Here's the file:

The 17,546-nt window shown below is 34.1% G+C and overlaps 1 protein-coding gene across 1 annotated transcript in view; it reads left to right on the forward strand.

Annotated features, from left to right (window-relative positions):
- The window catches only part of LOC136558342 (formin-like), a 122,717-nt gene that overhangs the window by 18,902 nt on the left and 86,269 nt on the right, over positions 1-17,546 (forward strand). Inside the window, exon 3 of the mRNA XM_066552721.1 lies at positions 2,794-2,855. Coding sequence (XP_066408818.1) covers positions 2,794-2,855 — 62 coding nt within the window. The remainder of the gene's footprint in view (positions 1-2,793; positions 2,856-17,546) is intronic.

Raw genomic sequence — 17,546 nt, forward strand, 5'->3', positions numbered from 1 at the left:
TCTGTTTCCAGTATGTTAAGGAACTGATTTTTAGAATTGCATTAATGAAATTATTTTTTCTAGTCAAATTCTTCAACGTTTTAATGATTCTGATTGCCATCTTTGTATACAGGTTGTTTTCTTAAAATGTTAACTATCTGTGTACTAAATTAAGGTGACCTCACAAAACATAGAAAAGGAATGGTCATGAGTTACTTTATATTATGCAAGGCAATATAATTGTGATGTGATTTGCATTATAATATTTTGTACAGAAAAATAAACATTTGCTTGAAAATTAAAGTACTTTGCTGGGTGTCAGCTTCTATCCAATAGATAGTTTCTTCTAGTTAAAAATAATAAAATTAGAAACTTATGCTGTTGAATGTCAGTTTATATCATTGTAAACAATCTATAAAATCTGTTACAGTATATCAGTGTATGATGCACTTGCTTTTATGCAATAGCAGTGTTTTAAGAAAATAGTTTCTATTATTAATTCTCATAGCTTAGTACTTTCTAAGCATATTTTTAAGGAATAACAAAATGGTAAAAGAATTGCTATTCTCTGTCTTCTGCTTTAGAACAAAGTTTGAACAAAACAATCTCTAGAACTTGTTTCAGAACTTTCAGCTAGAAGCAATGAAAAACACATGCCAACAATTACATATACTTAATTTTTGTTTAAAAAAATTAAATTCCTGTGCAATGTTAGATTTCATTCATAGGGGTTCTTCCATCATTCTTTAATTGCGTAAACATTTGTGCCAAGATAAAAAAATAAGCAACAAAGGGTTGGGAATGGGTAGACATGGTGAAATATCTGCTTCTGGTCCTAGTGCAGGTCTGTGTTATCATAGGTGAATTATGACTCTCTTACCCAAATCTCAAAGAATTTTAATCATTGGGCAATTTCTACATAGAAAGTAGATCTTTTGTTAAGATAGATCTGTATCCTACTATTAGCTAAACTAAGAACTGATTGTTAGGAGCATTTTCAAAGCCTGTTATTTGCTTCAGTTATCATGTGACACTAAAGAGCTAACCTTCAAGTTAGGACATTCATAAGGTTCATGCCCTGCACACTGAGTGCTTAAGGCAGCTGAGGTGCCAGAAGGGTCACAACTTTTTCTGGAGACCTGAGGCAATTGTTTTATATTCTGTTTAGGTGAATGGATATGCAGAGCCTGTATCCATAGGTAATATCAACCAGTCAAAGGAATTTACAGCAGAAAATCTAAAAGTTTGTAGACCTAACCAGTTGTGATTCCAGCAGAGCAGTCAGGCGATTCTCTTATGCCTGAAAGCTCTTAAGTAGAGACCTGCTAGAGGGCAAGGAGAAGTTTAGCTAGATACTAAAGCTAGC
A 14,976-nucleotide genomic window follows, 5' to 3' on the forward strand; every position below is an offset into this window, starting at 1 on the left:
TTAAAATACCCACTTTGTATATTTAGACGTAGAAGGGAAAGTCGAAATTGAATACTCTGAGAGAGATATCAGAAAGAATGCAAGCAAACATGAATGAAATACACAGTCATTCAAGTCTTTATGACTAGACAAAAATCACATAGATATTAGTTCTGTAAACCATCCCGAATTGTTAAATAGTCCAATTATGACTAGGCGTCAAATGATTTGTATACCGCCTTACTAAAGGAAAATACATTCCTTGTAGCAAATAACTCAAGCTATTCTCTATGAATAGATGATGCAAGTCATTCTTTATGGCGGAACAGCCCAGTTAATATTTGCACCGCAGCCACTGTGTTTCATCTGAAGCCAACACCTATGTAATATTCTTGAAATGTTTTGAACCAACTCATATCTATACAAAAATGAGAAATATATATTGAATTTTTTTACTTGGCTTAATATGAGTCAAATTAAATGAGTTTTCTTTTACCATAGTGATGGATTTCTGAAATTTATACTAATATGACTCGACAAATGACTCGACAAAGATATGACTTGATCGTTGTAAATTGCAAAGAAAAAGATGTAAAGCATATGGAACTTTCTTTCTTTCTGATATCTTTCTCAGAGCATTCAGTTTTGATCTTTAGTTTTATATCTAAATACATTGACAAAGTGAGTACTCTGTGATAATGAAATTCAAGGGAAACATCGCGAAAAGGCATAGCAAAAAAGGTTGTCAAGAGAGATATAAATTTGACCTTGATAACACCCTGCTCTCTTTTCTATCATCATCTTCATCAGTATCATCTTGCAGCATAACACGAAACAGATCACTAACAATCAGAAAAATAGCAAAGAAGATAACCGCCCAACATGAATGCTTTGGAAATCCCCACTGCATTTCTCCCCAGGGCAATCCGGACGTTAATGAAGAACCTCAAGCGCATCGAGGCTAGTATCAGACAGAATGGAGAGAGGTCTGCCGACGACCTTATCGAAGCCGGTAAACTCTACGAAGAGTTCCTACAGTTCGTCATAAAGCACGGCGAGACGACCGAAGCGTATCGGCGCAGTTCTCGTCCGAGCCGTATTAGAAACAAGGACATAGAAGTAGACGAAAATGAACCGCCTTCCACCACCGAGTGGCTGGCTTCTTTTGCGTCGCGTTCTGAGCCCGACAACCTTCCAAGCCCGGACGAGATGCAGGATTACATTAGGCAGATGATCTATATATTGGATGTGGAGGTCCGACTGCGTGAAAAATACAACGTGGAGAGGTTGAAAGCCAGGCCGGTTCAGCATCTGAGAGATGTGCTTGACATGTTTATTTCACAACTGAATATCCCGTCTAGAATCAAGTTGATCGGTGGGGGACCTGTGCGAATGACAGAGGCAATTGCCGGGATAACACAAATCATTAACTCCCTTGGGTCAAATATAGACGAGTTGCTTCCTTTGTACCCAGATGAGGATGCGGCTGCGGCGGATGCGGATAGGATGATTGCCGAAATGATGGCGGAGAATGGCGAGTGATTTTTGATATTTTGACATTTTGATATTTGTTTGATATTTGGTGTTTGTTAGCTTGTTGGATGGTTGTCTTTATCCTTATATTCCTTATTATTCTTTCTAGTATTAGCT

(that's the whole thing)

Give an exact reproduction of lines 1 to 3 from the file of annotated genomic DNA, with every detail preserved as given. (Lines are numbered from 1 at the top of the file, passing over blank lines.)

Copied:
The 17,546-nt window shown below is 34.1% G+C and overlaps 1 protein-coding gene across 1 annotated transcript in view; it reads left to right on the forward strand.

Annotated features, from left to right (window-relative positions):
- The window catches only part of LOC136558342 (formin-like), a 122,717-nt gene that overhangs the window by 18,902 nt on the left and 86,269 nt on the right, over positions 1-17,546 (forward strand). Inside the window, exon 3 of the mRNA XM_066552721.1 lies at positions 2,794-2,855. Coding sequence (XP_066408818.1) covers positions 2,794-2,855 — 62 coding nt within the window. The remainder of the gene's footprint in view (positions 1-2,793; positions 2,856-17,546) is intronic.